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February 2004 Manufacturing ISM Report On Business®

FOR RELEASE: March 1, 2004

Contact: Kristen Kioa
  ISM, Media Relations
  Tempe, Arizona
  (800) 888-6276, Ext. 3015
PMI at 61.4%

DO NOT CONFUSE THIS NATIONAL REPORT with the various regional purchasing reports released across the country. The national report's information reflects the entire United States, while the regional reports cover only their local vicinity. Also, the information in the regional reports is not used in calculating the results of the national report. The information compiled in this report is for the month of February 2004.

New Orders, Production, Employment Grow
Inventories Decline
Supplier Deliveries Slower

(Tempe, Arizona) – Economic activity in the manufacturing sector grew in February for the ninth consecutive month, while the overall economy grew for the 28th consecutive month, say the nation's supply executives in the latest Manufacturing ISM Report On Business®.

The report was issued today by Norbert J. Ore, C.P.M., chair of the Institute for Supply Management™ Manufacturing Business Survey Committee and group director, strategic sourcing and procurement, Georgia-Pacific Corporation. "This month, many respondents are particularly encouraged by the increased breadth of the recovery in manufacturing. All 20 manufacturing industries reported growth. New Orders and Production both decelerated this month, but they are still at very positive levels."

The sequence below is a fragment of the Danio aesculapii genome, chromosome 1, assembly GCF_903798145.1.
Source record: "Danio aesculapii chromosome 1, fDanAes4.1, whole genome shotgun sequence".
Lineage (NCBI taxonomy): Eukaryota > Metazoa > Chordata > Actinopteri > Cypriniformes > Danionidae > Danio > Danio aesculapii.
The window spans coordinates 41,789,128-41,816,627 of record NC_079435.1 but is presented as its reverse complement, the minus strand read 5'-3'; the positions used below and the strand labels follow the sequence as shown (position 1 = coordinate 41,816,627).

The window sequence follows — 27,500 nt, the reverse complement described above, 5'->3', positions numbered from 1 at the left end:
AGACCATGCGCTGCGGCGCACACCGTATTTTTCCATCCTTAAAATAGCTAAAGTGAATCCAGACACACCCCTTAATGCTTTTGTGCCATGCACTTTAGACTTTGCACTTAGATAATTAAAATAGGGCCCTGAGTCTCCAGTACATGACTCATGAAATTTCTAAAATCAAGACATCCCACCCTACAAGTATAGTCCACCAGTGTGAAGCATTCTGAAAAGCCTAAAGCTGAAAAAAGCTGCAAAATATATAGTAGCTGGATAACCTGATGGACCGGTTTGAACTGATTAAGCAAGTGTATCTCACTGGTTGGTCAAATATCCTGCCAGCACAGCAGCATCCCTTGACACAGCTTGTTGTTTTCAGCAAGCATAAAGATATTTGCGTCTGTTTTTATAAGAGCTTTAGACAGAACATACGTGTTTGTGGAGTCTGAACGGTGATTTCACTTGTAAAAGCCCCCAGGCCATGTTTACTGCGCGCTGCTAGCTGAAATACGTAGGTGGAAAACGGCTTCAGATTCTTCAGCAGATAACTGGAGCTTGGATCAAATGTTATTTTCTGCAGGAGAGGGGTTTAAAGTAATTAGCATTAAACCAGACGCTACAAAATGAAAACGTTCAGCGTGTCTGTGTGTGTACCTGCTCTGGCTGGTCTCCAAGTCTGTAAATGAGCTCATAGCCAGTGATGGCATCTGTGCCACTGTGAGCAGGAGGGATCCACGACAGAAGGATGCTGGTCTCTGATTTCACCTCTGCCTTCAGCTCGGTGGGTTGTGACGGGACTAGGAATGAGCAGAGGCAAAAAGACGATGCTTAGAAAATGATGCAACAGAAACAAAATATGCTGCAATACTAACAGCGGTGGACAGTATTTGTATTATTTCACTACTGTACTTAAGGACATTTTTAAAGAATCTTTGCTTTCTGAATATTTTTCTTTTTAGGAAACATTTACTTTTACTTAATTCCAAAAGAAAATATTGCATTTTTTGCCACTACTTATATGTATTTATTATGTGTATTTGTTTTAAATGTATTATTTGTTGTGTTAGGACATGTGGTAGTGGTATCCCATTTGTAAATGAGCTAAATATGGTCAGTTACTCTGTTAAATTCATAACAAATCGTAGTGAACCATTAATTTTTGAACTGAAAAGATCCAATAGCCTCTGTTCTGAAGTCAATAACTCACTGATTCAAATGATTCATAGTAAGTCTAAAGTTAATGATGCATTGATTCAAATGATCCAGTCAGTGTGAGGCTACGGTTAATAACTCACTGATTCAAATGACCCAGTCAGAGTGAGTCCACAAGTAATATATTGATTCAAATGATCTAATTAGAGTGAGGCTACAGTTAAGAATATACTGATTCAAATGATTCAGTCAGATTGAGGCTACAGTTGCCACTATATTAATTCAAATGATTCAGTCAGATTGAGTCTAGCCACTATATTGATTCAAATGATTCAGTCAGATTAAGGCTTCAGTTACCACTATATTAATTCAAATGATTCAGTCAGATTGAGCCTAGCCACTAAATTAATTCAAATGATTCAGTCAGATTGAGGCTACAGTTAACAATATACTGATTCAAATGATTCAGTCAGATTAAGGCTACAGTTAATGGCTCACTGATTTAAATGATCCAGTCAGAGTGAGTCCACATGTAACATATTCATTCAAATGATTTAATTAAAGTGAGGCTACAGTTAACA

ISM's Backlog of Orders Index indicates that order backlogs increased in February, and the Employment Index grew for the fourth consecutive month. ISM's Prices Index indicates that manufacturers once again experienced higher prices in their purchases, and at the highest rate since February 1995. The New Export Orders and Import Indexes continue to grow, with Imports accelerating during the month.

Comments from purchasing and supply managers have become increasingly optimistic as more and more industries indicate improvement. The general tone of the panel has improved significantly in these first two months of 2004. Their major concerns are steel availability and energy prices.

ISM's PMI registered 61.4 percent in February, a decrease of 2.2 percentage points when compared to 63.6 percent in January. ISM's New Orders Index declined 4.7 percentage points from 71.1 percent in January to 66.4 percent in February. ISM's Production Index declined 7.2 percentage points from 71.1 percent in January to 63.9 percent in February. The ISM Employment Index is at 56.3 percent for February, an increase of 3.4 percentage points when compared to the 52.9 percent reported in January.

ISM's Supplier Deliveries Index registered 62.1 percent, 1.7 percentage points higher than January's 60.4 percent. ISM's Inventories Index registered 49.4 percent in February, up from the 48.9 percent reported in January. ISM's Customers' Inventories Index for February is at 38.5 percent, a decrease of 1.5 percentage points compared to the January reading of 40 percent. ISM's Prices Index in February is 81.5 percent, 6 percentage points higher than the 75.5 percent reported in January.